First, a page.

Safe and Sound

Kentucky Farmers Bank Corporation

Catlettsburg, KY
5
Star Rating
Kentucky Farmers Bank Corporation is a Catlettsburg, KY-based, FDIC-insured bank started in 1931. As of December 31, 2017, the bank held equity of $42.1 million on assets of $179.7 million.

Thanks to the work of 57 full-time employees in 3 offices in KY, the bank has amassed loans and leases worth $71.5 million, $52.7 million of which are for real estate. The bank currently holds $137.2 million in deposits from U.S. customers.

Overall, Bankrate believes that, as of December 31, 2017, Kentucky Farmers Bank Corporation exhibited a superior condition, earning a full 5 stars for safety and soundness. Keep reading for a breakdown of how the bank fared on the three key criteria Bankrate used to grade U.S. banks on safety and soundness.

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SAFE AND SOUND?

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THE INSTITUTION'S SCORE

Capital Score

Capital works as a bulwark against losses and as protection for depositors when a bank is experiencing economic instability. It follows then that when it comes to measuring an a bank's financial fortitude, capital is key. From a safety and soundness perspective, the more capital, the better.

On our test to measure the adequacy of a bank's capital, Kentucky Farmers Bank Corporation achieved a score of 30 out of a possible 30 points, better than the national average of 13.13.

One widely used measure of this buffer is a bank's Tier 1 capital ratio. Kentucky Farmers Bank Corporation's Tier 1 capital ratio was 30.21 percent, exceeding the 6 percent level regulators consider adequate, and higher than the national average of 25.65 percent. A higher capital ratio suggests the bank will be better able to weather economic challenges.

Overall, Kentucky Farmers Bank Corporation held equity amounting to 23.40 percent of its assets, which exceeded the national average of 12.03 percent.

Asset Quality Score

This test is intended to estimate how the bank's reserves set aside to cover loan losses, as well as overall capitalization, could be affected by troubled assets, such as unpaid loans.

Having a large number of these kinds of assets suggests a bank could eventually have to use capital to absorb losses, reducing its cushion of equity. It also means that there are likely to be many assets that are in non-accrual status and thus aren't earning money, resulting in diminished earnings and potentially more risk of a failure in the future.

On Bankrate's test of asset quality, Kentucky Farmers Bank Corporation scored 40 out of a possible 40 points, beating the national average of 37.49 points.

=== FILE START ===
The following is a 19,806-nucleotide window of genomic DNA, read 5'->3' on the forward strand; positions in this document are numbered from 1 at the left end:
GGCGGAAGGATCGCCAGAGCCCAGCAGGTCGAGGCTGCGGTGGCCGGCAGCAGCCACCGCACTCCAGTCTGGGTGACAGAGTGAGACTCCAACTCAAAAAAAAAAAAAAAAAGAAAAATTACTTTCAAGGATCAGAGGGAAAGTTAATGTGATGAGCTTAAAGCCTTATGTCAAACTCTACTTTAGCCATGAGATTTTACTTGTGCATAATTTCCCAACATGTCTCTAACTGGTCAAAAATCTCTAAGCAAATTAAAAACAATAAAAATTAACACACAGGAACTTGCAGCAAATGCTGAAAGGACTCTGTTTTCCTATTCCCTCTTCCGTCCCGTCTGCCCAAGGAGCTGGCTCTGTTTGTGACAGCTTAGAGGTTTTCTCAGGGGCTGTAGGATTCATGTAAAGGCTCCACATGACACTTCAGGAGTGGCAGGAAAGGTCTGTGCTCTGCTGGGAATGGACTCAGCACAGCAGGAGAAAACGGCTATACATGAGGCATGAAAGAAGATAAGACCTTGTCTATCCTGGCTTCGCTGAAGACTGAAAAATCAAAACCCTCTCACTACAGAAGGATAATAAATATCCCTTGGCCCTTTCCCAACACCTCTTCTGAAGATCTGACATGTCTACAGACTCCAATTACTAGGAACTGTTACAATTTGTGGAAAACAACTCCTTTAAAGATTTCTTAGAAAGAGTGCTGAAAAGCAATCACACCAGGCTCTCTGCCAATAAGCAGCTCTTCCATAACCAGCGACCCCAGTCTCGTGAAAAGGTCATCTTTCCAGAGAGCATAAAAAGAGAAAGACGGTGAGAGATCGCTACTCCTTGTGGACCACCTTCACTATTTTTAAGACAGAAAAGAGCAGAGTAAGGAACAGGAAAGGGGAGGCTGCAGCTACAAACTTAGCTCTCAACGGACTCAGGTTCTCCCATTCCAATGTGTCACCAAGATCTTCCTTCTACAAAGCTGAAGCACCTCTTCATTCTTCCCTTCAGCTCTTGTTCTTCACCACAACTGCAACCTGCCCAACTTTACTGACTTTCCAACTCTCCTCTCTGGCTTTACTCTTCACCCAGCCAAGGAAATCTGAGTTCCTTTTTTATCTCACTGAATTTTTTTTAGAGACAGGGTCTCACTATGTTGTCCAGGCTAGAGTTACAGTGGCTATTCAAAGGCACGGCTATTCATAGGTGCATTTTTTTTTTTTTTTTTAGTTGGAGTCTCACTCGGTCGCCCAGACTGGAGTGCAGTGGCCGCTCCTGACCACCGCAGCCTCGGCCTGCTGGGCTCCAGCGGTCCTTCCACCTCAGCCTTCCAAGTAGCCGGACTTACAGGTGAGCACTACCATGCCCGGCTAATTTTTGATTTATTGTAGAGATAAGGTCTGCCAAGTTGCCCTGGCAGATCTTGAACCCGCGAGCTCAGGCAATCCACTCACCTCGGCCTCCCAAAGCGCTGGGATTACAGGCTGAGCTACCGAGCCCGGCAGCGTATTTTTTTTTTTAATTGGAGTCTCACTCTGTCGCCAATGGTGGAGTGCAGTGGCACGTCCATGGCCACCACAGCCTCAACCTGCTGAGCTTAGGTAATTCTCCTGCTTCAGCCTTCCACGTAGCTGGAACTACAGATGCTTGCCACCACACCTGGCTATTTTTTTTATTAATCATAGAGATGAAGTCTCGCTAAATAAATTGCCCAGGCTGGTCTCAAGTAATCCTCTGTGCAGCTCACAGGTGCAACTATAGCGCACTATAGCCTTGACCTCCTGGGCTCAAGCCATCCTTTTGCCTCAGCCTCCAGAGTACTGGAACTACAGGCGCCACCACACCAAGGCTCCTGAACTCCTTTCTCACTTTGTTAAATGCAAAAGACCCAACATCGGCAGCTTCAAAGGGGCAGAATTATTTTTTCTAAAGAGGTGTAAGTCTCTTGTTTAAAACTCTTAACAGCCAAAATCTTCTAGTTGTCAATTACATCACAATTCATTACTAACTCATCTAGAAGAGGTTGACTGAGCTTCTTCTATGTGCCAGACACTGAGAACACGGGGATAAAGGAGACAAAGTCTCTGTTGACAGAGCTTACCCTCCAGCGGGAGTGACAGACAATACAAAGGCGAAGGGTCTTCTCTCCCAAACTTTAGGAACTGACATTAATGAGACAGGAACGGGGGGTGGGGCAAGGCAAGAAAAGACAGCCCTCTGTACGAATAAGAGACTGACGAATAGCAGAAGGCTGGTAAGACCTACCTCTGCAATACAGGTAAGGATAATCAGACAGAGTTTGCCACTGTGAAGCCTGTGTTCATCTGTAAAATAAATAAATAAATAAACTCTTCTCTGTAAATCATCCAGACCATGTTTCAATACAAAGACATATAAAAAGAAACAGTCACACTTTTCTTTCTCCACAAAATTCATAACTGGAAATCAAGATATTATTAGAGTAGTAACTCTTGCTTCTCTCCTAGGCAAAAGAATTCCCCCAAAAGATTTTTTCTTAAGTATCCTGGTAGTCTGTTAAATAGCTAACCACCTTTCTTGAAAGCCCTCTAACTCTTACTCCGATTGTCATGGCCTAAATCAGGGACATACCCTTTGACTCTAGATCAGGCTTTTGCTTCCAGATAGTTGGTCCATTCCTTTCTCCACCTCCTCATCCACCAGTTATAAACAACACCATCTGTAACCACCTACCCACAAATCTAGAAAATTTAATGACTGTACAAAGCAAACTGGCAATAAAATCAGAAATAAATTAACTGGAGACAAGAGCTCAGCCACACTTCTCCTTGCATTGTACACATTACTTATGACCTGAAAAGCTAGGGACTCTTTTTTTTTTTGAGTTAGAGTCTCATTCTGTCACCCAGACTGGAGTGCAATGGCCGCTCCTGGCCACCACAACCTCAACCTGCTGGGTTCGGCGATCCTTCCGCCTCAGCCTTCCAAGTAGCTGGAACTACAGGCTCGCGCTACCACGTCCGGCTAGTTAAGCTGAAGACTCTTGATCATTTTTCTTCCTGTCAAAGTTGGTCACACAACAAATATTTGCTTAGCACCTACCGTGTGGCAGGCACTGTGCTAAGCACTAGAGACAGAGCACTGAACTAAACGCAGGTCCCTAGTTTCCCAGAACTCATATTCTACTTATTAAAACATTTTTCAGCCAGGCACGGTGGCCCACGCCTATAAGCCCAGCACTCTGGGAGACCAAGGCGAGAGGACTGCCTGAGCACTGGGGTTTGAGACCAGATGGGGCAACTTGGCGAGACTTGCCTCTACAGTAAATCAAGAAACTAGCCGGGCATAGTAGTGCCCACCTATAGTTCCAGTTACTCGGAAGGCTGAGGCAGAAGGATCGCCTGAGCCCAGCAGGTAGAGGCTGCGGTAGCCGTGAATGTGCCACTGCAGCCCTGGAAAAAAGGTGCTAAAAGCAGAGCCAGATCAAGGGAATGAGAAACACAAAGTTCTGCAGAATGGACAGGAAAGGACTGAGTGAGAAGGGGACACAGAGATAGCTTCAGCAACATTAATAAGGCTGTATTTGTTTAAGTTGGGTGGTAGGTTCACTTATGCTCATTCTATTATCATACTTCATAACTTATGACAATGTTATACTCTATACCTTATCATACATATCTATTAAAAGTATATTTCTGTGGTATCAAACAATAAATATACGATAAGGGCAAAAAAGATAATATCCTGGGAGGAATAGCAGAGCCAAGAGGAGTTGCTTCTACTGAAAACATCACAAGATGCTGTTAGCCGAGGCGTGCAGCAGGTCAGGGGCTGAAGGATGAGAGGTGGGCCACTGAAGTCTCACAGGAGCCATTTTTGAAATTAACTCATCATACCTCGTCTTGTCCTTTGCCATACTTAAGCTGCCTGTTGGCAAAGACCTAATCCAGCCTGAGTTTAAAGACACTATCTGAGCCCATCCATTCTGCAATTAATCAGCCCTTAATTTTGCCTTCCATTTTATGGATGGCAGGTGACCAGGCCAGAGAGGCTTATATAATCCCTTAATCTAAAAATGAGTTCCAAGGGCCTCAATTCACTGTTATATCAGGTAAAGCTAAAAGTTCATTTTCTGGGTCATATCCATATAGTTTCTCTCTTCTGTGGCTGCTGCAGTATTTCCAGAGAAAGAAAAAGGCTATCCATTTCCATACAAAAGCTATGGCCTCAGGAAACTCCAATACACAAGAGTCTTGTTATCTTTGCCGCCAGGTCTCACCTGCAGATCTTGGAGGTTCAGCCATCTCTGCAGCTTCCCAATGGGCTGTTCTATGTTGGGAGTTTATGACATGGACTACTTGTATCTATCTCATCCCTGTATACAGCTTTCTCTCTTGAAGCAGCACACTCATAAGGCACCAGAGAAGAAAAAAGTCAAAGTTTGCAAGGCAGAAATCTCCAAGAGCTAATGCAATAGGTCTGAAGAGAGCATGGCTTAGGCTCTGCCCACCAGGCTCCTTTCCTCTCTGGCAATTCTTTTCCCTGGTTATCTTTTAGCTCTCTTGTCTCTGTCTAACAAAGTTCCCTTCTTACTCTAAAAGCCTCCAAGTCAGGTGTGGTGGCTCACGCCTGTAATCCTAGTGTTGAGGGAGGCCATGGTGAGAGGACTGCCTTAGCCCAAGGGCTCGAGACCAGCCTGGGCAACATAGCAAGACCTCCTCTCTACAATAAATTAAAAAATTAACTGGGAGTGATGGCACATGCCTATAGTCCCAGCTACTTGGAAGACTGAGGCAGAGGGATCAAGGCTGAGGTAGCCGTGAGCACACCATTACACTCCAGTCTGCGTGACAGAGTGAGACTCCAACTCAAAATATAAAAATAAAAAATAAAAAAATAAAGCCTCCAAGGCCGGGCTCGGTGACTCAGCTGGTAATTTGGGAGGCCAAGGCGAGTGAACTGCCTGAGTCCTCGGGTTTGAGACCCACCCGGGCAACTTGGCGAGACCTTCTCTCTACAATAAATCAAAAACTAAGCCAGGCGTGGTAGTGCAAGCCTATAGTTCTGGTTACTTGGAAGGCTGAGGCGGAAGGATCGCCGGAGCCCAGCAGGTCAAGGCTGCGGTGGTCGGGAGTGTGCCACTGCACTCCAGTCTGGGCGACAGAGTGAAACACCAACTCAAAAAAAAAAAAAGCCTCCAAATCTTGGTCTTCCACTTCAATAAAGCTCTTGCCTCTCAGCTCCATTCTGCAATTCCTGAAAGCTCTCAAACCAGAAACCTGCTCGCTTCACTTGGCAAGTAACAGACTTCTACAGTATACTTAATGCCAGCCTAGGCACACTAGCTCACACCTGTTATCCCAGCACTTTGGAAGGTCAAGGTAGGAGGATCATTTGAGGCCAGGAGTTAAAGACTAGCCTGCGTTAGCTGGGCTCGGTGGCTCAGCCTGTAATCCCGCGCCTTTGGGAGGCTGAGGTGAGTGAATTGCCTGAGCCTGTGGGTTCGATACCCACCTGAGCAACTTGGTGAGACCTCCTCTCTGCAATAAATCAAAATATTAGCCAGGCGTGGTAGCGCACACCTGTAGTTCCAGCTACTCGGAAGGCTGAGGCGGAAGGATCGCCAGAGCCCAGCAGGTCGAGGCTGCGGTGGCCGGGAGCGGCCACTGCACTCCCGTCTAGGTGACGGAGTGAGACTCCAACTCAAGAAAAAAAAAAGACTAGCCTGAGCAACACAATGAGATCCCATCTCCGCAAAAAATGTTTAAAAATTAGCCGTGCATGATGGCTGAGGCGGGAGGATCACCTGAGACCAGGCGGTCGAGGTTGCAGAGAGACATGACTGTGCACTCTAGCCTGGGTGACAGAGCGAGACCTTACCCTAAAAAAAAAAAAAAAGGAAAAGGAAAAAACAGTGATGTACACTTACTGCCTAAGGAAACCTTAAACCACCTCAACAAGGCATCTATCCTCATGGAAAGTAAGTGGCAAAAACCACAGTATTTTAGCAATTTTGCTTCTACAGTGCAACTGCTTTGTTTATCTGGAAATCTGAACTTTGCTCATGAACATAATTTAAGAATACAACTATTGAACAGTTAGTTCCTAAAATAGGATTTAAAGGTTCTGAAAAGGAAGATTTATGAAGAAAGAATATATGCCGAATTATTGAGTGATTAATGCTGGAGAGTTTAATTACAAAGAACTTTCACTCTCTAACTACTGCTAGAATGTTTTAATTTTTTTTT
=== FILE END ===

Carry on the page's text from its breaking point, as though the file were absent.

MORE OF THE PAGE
The percentage of problem assets a bank holds compared to its total assets is a useful indicator of asset quality.As of December 31, 2017, 0.70 percent of Kentucky Farmers Bank Corporation's loans were noncurrent -- in other words, they were more than 90 days past due or were in non-accrual status. That's below the national average of 1.01 percent.

Banks keep a reserve to handle troubled assets known as an "allowance for loan and lease losses." Comparing how large that reserve is to the total amount of problematic loans can be a widely used indicator when evaluating a bank's ability to manage troubled assets. Unfortunately, the FDIC did not provide information on Kentucky Farmers Bank Corporation's loan loss allowance in its most recent filings.

Earnings score

How profitable a bank is has an effect on its safety and soundness. A bank can retain its earnings, increasing its capital buffer, or put them to work addressing problematic loans, potentially making the bank better prepared to withstand financial trouble. However, banks that are losing money have less ability to do those things.

Kentucky Farmers Bank Corporation received below-average marks on Bankrate's earnings test, achieving a score of 12 out of a possible 30.

One widely used way to measure a bank's earnings is return on equity, or net income (essentially profit) divided by total equity. The most recent annualized quarterly return on equity for Kentucky Farmers Bank Corporation was 5.28 percent, below the national average of 8.10 percent.

For the twelve months ended December 31, 2017, the bank reported net income of $2.2 million on total equity of $42.1 million. The bank experienced an annualized return on average assets, or ROA, of 1.23 percent, above the 1 percent deemed satisfactory in accordance with industry standards, and above the average for U.S. banks of 1.00 percent.

WHAT IS SAFE & SOUND?

Bankrate.com's Safe & Sound Ratings provide a star rating system to evaluate the current financial status of financial institutions. The information gathered about banks, credit unions and thrifts is updated as set forth in the Terms of Use of Safe & Sound Ratings and Reports. The Safe & Sound Ratings information is grouped by categories of banks, thrifts and credit unions.

Scoring methodology

Bankrate.com evaluates the financial condition of institutions and assigns a one- to five-star rating for each with five stars representing the highest rating. Institutions with satisfactory performance will generally receive a rating of three or more stars. The majority of institutions fall into the three- to four-star range. An institution with an "NR" rating may be too new to rate or may have limited the publicly available information in their regulatory filings. The "NR" is not an indication of financial strength or weakness. The Safe & Sound rating is believed to be reliable, but the information is not guaranteed. In addition, events since the information was collected may have altered the institution's financial condition.